White Water Rafting Bird Tour

Who is handling this trip?  Idaho Guide Service, Inc. has been running whitewater adventure trips since 1974, and we were the first licensed outfitter on the Middle Snake River. Our experience, reputation, and quality are unmatched. We promise you an exciting and professional Snake River adventure.

The Hagerman section of the Snake River is located in the beautiful Hagerman Valley and our most popular rafting trip. The trip starts below Lower Salmon Falls Dam one mile North of the town of Hagerman, once known to the Native Peoples for it great Salmon fishing and hunting.  The Hagerman section is a CLASS 3 trip with plenty of whitewater action, wildlife, waterfowl, and beautiful geological formations. This stretch of the Snake has great fishing and plentiful natural springs that flow into the river from the Snake River Aquifer.

What should I wear?  Idaho Guide Service suggest that you wear comfortable, quick-drying clothing, soft-soled shoes or river sandals (not flip-flops), a hat, sunglasses with a fastener, and sunscreen. During cold  weather please do not wear cotton. Polypropylene layering works best. We will provide in extra cold weather: wetsuits, booties, and  splash jackets.  Our goal is to keep you comfortable.

What should I bring?  Idaho Guide service will provide all necessary equipment for your trip. We do recommend a reusable water bottle, waterproof camera or waterproof bag, and dry clothing for after the trip.  If you have any medicines that need to be brought along on a trip please let the office know in advance.  If wearing hearing aids please be advised we do ask that they are not taken on the river.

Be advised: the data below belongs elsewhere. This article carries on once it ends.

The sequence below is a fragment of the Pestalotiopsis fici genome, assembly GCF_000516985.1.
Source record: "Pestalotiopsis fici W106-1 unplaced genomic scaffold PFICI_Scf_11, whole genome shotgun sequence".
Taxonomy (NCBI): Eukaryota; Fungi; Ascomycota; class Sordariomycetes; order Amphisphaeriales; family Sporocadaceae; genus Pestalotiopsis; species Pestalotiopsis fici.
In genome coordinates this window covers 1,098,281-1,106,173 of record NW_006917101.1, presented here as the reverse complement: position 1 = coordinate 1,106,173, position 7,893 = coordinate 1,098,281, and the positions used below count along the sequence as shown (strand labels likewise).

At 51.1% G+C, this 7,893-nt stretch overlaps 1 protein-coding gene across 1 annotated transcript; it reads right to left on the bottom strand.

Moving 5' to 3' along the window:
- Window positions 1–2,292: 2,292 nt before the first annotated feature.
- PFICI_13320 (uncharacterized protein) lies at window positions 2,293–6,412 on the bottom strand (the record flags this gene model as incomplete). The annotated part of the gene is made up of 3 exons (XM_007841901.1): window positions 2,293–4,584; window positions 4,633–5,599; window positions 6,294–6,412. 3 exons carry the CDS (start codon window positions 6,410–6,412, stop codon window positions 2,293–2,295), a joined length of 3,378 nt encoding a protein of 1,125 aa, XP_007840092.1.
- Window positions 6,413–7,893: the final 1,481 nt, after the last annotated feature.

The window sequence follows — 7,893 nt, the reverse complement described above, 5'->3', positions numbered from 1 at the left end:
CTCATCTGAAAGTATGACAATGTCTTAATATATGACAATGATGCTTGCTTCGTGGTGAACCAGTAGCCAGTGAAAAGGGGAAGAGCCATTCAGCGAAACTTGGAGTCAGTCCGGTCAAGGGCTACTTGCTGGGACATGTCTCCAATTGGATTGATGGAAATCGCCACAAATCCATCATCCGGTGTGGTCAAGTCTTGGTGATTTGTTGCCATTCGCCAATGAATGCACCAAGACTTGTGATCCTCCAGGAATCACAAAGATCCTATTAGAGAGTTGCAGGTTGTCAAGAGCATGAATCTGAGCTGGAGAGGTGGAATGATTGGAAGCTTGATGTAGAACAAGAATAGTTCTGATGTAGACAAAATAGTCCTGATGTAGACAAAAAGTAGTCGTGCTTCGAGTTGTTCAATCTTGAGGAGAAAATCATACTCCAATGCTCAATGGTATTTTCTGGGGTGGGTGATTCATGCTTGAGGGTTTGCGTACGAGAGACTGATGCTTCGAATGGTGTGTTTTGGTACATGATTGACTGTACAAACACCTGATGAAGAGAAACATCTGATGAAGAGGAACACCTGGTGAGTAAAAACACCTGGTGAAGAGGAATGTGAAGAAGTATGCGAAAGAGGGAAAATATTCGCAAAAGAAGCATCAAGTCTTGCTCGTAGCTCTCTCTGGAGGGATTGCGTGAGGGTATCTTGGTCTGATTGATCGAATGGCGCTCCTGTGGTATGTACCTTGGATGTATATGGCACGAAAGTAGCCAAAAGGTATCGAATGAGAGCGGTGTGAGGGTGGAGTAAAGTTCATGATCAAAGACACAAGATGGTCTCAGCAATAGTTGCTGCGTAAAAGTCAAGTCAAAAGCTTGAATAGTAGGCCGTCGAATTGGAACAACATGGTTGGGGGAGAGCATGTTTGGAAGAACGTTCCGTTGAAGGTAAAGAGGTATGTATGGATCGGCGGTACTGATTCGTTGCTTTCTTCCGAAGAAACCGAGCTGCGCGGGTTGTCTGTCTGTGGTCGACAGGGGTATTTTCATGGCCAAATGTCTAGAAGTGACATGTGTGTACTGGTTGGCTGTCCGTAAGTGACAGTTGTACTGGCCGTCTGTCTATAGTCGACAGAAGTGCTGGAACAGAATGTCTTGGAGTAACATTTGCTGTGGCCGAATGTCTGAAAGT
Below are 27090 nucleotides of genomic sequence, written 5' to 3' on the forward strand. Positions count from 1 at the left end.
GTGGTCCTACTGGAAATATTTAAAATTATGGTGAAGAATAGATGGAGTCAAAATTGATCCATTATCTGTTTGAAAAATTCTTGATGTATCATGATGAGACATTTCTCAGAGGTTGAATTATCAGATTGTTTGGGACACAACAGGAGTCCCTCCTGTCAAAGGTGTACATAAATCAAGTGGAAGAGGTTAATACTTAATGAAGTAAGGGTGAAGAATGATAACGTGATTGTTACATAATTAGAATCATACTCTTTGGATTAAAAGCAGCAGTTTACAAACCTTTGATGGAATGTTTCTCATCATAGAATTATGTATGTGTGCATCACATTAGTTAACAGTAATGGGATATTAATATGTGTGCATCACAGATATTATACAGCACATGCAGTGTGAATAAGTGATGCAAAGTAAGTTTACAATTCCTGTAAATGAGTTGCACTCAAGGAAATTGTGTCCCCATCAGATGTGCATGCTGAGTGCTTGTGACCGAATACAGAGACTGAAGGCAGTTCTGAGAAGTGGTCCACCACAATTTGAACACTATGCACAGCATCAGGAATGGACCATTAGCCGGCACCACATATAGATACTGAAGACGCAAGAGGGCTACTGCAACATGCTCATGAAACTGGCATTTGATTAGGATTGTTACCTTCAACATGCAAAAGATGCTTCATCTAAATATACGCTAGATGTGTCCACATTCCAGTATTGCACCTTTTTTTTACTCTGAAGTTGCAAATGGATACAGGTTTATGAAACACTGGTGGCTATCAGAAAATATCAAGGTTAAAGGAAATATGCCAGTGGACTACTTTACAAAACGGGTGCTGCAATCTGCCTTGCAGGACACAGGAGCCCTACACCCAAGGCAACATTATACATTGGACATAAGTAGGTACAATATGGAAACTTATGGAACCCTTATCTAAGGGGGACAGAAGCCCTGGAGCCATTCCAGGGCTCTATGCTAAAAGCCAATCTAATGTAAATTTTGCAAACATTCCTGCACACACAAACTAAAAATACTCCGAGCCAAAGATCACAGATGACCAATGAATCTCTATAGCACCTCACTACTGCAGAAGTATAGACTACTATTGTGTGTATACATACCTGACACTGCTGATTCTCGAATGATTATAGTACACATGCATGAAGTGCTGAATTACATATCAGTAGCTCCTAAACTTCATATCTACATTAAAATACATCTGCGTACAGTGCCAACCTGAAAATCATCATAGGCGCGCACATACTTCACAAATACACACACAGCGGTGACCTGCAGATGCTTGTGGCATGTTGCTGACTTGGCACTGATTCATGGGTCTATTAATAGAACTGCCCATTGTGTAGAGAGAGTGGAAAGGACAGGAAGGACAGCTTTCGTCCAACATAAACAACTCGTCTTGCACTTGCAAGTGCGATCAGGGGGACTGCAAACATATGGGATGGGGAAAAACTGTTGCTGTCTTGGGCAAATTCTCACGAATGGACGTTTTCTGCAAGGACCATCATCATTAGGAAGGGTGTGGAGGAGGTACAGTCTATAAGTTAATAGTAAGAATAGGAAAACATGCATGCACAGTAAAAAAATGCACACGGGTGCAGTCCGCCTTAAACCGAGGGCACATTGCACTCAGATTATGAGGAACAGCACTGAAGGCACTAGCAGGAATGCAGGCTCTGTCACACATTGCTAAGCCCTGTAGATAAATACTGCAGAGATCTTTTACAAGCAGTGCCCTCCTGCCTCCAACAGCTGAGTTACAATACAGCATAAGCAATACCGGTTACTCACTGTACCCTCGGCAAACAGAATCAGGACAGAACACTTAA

Sparrow Identification Class

Sparrows are the most famous of the “little brown birds” that send beginning birders back to the river to look at ducks, herons, and eagles. Most species of sparrows are pretty easy to identify, especially when they are singing and in breeding plumage. Admittedly, at other times of year and in other plumages, some of them are hard – but not impossible – to tell apart. There are 25 species in the New World Sparrows (Passerellidae) that occur in Idaho, and 21 of these are more than “casual” or “accidental.” Another 6 species from other families may be confused with sparrows. We will explore 6 different approaches to identifying these species and separating them from one another – plumage, song, habitat, abundance, seasonality, and taxonomy. This workshop also will be an opportunity to learn clues that other birders in the audience use to identify these species.

Toni Holthuijzen

Toni is a Senior Ecologist with Idaho Power Company and has conducted ecological research over the past 45 years. His interest and experience is in ornithology, plant population dynamics, and plant-animal interactions (seed dispersal).  He is a certified as a Senior Ecologist with the Ecological Society of America and a Certified Wildlife Biologist with The Wildlife Society.